• “Condensed Series Preparation for Childbirth & Newborn Care” — 9 a.m. Dec. 2 & 10, $95 per couple
  • “You and Your New Baby” — 10 a.m. Nov. 14, $55

Swedish/Issaquah offers classes

November 15, 2011

Swedish/Issaquah Medical Center, 751 N.E. Blakely Drive, offers the following classes (register or learn more about costs at

  • “Baby Needs a Doctor” — 6:30 p.m. Nov. 16
  • “Postpartum Preparation — 6 p.m. Nov. 18 and Dec. 6
  • “Childbirth Preparation: 1-day Seminar” — 9 a.m. Nov. 20
  • Free birth center tour — 10:30 a.m. Nov. 20
  • “Newborn Preparation” — 9 a.m. Nov. 26 and 10 a.m. Dec. 10
  • “Coping with Confidence: Labor Coping Techniques” — 6 p.m. Nov. 29
  • Free birth center tour — 6 and 7:30 p.m. Nov. 30 and 5 and 6:30 p.m. Dec. 2
  • “Infant Safety and CPR” — 9 a.m. and 12:30 p.m. Dec. 3 and 6 p.m. Dec. 7
  • Free birth center tour — 10:30 a.m. and 1 p.m. Dec. 4

Support Groups

November 15, 2011

Eastside Alcoholics Anonymous hosts the following meetings. For more information, go to or call 454-9192:

Any Length: 8 a.m. Sundays, Issaquah Valley Senior Center, 75 N.E. Creek Way

Issaquah Smoke Free: 8:30 a.m. Sundays, Issaquah Community Hall, 180 E. Sunset Way

One Step At a Time: 10 a.m. Sundays and 7 p.m. Thursdays, 206-686-2927

Core Relations (men only): 6 p.m. Sundays, Issaquah Community Hall, 180 E. Sunset Way

Sobriety Life Line: 7:30 p.m. Sundays, Issaquah Valley Senior Center, 75 N.E. Creek Way

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Swedish/Issaquah offers ambulatory infusion center, services to Eastside residents

October 11, 2011

Nurse Laurie Kirkham (left) checks Brelin Rismiller’s pulse as she receives her IV fluids in the Swedish/Issaquah Ambulatory Infusion Center. By Greg Farrar

Ken Morgan, 76, has kept active since bilateral knee replacement surgery in both legs in 2007.

In fact, he had just planned his latest fishing excursion on July 22. However, the week before, on the 13th, he caught a fever, checked into the hospital on the 15th with a mysterious infection in his knee and was in for surgery on the 16th.

Afterward, his physician placed Morgan on a six-week course of daily antibiotics, which needed to be given intravenously, or through infusion.

Morgan, a 1953 graduate of Issaquah High School, has lived just south of Issaquah since 1993. He was starting daily, lengthy trips to Seattle for his infusions.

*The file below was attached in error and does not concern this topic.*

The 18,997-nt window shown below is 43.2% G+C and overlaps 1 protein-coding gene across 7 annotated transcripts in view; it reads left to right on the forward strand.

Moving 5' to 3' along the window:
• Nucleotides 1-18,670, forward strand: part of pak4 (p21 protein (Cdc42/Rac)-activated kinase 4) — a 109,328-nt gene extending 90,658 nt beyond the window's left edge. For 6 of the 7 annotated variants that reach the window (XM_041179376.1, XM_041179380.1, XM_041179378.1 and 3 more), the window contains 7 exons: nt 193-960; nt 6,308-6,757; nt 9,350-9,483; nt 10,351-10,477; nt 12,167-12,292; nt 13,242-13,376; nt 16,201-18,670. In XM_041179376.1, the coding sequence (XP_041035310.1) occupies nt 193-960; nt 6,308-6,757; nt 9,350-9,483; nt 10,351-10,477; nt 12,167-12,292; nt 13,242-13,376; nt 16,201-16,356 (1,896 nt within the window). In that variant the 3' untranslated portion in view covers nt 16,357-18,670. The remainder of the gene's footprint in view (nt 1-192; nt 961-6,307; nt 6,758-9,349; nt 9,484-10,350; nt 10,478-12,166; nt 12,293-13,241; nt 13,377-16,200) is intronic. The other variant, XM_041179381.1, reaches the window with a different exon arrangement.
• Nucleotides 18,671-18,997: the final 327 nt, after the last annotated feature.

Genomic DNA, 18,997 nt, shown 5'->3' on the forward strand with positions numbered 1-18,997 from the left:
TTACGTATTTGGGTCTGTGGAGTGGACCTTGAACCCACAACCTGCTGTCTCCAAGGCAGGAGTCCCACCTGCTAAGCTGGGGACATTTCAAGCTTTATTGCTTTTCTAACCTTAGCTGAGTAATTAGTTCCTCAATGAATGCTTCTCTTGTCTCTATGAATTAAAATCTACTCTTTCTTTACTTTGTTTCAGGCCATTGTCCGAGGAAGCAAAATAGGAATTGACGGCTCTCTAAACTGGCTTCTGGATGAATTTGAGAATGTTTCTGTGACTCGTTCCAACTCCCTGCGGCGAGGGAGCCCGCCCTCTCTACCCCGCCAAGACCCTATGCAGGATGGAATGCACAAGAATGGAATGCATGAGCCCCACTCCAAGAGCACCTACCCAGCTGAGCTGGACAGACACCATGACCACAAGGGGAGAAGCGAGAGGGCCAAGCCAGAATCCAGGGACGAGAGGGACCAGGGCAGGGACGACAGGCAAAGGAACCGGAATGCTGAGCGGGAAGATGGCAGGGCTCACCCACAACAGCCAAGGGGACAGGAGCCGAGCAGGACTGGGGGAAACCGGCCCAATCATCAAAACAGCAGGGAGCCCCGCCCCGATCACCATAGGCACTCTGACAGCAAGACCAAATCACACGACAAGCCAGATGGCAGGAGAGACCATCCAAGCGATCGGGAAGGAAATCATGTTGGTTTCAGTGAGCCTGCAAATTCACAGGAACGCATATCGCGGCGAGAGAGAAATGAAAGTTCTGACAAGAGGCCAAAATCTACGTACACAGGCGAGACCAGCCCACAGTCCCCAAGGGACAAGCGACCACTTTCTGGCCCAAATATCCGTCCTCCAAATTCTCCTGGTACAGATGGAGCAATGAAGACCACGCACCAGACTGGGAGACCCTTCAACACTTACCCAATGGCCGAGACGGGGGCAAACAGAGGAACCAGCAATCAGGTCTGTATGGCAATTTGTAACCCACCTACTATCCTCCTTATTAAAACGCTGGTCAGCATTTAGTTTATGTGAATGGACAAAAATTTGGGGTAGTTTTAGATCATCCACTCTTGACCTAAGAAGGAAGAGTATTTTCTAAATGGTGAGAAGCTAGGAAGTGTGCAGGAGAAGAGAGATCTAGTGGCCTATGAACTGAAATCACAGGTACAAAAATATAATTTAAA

Luckily, the new Swedish/Issaquah hospital had just launched its Ambulatory Infusion Center.

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Health agency urges parents to take whooping cough prevention measures

October 11, 2011

State health officials said whooping cough, or pertussis, is a serious concern as infants contract the disease at a much higher rate than other people.

The rate of whooping cough in babies is almost 10 times greater than the combined rate of all people of all ages statewide. The state Department of Health said 58 infants younger than 1 received whooping cough diagnoses in 2011. The total includes 22 infants hospitalized for whooping cough and two babies that died from the disease.

“Whooping cough is a serious illness, especially for babies who are too young to be vaccinated,” Dr. Maxine Hayes, state health officer and pediatrician, said in a statement. “Older kids and adults can help protect babies by getting the pertussis vaccine. By being vaccinated, close contacts of infants create a protective ‘cocoon’ for newborns and infants who can’t yet be vaccinated or have not completed their initial vaccine series.”

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Officials enact statewide ban on dangerous ‘bath salts’

October 11, 2011

In a decision announced Oct. 3, state health officials banned the dangerous chemicals in so-called bath salts — dangerous substances used as substitutes for cocaine and methamphetamine.

The state Board of Pharmacy banned the sale, possession and use of products called Spice, K-2, bath salts, plant food, Ivory Wave and White Lightening. The chemicals in the products mimic the effects of cocaine, Ecstasy, LSD and methamphetamine.

Users typically inhale the bath salts in a manner similar to snorting cocaine.

In April, the Board of Pharmacy adopted a temporary emergency ban on bath salts and later adopted a permanent ban. The rule is due to go into effect by Nov. 3.

The state ban gives clear authority to law enforcement agencies to prosecute people for the manufacture, distribution, sale and possession of bath salts.

Based on complaints and reports to the U.S. Drug Enforcement Agency from poison centers, hospital emergency rooms and law enforcement agencies, the DEA also announced a yearlong, nationwide ban.